I love reading. I was one of those children that was happiest curled up in a corner with a book. I always had a pile of books on the go, up to ten at a time. These days it’s one at a time. I’m a bit slow in my old age.
And sometimes I don’t know what to read next. Do you ever feel like that? Sometimes I’m so overwhelmed because I know there’s a billion amazing books out there that I don’t know about and will never get to read.
My happy-place fallback is to go for stories about quaaludes, sex, rock n roll, roadtrips, opium, speakeasys, cheap wine – or preferably all of the above. Authors like Kerouac, Anais Nin, Kesey, Hemingway, James Ellroy, Tom Wolfe, Henry Miller, Bukowski and Hunter S Thompson (if you’re a Thompson fan, check out this GREAT interview).
Recently I branched out. I asked my FB friends to suggest some books for me. I was amazed by how many people responded and how enthused everyone was!
I ended up with some amazing recommendations and a great new wish list of reads
It’s exciting to have some new and different books to look forward to!
Clearly I’m a bit old school when it comes to choice of reading matter. Not surprisingly, secondhand books with that musty smell are my preference. Finding someone’s hand written observation scrawled down the side of a page is akin to treasure for me. More intoxicating is a note that drops out of the book, or an old receipt, a postcard, a tattered shopping list. Love that shit.
I haven’t really gotten into reading on the kindle or iPad. I’m too tactile. And I feel like I’m at work. But my brother who has never much been into reading, has had the wonderful world of storytelling opened up to him through his tablet and downloadable books.
Technology is certainly having an impact on books and the way we consume them. Despite how much I love books and reading, I was ever so slightly alarmed by this article I saw recently: This insane new app will allow you to read novels in under 90 minutes.
Nevermind that it’s on a Gen Y website. Bunch of hyperactive little nuts.
But seriously, do we all need to learn to speed read? What’s wrong with sitting down for a leisurely leaf through a book you’re absorbed in, taking time to ponder?
Or as a reader am I looking at this all wrong? Perhaps it means I can get through those books on my wish list a lot quicker?
Hmmmm not sure.
Do you want to speed read? What books are on your must-read list?
I have just started the reading bug again with high influence from my youngest daughter who is a total book worm. In her spare time all she does is read and read and her book collection is growing weekly.
I don’t read as much for pleasure as I should – too much of my working life is spent reading and writing books (and as a judge of an academic book award, I have about 40 books waiting for me to consider!). Instead, I prefer spending my free time doing crafts – making use of my hands – whilst I let rubbish on TV wash over me. But I have a 3.5 year old who is obsessed by books and begins each morning with a sleepy “can you read me two books?” before we even get out of bed. So to encourage his reading, I really need to be a good role model and start back in on the fiction myself. Any tips for good mysteries, Champagne Gillian??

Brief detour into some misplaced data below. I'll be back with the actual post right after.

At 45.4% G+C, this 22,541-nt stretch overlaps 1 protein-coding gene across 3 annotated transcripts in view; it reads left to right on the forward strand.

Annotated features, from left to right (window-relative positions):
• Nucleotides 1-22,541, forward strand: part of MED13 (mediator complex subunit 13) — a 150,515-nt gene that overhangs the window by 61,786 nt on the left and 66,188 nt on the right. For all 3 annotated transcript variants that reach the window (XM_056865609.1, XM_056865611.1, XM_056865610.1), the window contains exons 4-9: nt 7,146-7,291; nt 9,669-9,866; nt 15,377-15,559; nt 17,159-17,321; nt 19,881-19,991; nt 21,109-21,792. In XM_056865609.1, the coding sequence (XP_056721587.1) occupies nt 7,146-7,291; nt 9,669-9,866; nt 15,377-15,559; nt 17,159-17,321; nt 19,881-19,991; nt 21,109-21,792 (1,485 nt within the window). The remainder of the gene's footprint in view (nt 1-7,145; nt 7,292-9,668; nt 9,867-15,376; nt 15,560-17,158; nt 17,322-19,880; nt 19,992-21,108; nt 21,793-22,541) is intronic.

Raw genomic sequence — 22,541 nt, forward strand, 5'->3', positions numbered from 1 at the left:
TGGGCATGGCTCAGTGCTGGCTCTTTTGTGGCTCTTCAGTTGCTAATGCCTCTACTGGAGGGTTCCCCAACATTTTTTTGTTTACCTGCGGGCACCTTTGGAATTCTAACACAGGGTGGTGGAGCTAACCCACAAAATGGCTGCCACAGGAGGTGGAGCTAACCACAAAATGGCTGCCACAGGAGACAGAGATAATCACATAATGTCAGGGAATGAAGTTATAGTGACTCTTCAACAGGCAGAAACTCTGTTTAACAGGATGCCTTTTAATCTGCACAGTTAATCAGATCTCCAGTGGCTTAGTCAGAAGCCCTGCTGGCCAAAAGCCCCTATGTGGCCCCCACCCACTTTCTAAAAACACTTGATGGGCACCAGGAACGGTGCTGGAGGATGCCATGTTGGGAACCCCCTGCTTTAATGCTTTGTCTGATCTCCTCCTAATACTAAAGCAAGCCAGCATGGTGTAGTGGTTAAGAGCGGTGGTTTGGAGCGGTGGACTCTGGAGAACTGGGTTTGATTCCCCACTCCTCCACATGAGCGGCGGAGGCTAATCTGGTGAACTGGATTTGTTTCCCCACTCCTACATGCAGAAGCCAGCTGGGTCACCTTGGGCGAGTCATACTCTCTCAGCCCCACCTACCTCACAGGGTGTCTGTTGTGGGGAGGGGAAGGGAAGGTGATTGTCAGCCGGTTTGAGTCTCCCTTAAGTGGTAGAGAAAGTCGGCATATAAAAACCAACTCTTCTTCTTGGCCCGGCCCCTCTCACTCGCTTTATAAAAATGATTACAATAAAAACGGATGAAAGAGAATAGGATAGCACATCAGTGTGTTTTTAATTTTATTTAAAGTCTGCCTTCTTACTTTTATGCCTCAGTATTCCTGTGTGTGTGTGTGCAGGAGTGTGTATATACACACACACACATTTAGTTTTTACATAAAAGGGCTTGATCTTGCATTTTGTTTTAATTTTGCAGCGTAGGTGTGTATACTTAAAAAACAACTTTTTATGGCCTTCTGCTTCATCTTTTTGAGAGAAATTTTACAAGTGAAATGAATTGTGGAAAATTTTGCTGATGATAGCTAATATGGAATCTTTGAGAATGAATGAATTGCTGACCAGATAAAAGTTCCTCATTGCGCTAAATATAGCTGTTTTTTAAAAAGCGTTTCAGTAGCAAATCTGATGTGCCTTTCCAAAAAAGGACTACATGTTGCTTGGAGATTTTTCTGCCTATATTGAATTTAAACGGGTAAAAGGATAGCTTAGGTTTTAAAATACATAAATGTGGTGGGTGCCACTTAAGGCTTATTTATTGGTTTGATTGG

Anything by Peter Temple! The Broken Shore is great (first crime novel to win the Miles Franklin), or you could start on his Jack Irish series. Fabulous stuff. He’s Australian so it might be hard to pick up in downtown Dublin but there’s this thing called the internet which is making shopping a rather enjoyable experience.
Thanks for this list, I’m going to take it along to my next book club catch up x Several on here I haven’t even heard of x
I can vouch for A Visit from the Goon Squad, Carla. I think it won the Pulitzer a few years ago but it’s incredibly readable and compelling.
Well I’ve just nicked A Visit From the Goon Squad as my next bookclub choice – C, I think you might have contributed to a couple of my book club choices over the years! Gillian, I also have a loving relationship with second-hand books – I love the smell, the almost dampness of the pages, and the inscriptions – just quietly I feel smarter reading dog-eared books. Sadly, kids has meant less time to relax and lose myself, and I tend to feel guilty about anything I lose myself in. I’m sure this time will pass, but it’s been 2-3 book a year phase the last few (which means a lot of book clubs smiling and sipping my coffee). You’ve inspired me though!! x
Oh good, I think you’ll really like it, KB. I’m like you right now, struggling to fit the novels in, but I am beginning to find my stride again and loving it. I just have no patience for books that I don’t like, so if it bores me it’s gone after the first three chapters! (Or in the case of a recent example, one half of a farcicle chapter.)
I have just started reading again after a sort of hiatus, I have stopped myself from playing word games which I became totally addicted to. I can understand what Tara is saying, working all day writing and editing, you tend to avoid reading as you do it all day. That said, there are few things better than discovering a great book. Two I can highly recommend are The Book Thief by Markus Zusak and Widow for a Year by John Irving. I love most things by Irving, his books are like making new friends and going on an adventure with them. Also love most things by Ben Elton. I am a convert to e-readers, mainly because I read on the train and am quite lazy, an e-reader is not so heavy to carry! Will definitely be trying a few on your list.
Ooh, thanks Deb. I trust your judgement when it comes to books. I know we both laugh at the same bad writing, so assuming we both like the same good writing! I’m just bitter about e-readers because I don’t have one. One day…